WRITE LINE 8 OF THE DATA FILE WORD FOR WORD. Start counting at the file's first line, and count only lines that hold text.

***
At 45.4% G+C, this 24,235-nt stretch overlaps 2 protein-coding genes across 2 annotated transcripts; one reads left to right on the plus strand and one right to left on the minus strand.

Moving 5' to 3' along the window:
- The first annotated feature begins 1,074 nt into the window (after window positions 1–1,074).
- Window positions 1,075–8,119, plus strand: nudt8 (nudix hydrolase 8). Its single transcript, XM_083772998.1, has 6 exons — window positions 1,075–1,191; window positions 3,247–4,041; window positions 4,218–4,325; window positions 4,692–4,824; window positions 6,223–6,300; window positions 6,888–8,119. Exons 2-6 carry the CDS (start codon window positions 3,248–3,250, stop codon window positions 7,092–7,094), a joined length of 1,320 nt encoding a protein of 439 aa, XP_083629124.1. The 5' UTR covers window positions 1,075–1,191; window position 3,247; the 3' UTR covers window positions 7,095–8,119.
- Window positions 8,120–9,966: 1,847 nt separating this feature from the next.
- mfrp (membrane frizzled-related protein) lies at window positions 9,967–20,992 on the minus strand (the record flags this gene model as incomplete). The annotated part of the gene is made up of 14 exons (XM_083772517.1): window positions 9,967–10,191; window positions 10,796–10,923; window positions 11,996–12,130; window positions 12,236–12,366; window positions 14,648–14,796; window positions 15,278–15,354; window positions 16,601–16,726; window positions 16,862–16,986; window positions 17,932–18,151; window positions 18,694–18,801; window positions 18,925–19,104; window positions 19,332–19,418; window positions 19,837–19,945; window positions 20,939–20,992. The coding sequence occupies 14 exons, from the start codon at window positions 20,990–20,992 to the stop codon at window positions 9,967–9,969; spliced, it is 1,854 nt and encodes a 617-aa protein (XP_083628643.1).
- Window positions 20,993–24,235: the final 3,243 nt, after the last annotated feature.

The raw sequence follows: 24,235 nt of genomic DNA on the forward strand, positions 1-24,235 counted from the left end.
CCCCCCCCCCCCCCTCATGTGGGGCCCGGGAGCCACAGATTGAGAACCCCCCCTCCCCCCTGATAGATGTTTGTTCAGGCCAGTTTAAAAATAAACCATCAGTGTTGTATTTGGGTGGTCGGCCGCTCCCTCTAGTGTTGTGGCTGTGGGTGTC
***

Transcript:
The raw sequence follows: 24,235 nt of genomic DNA on the forward strand, positions 1-24,235 counted from the left end.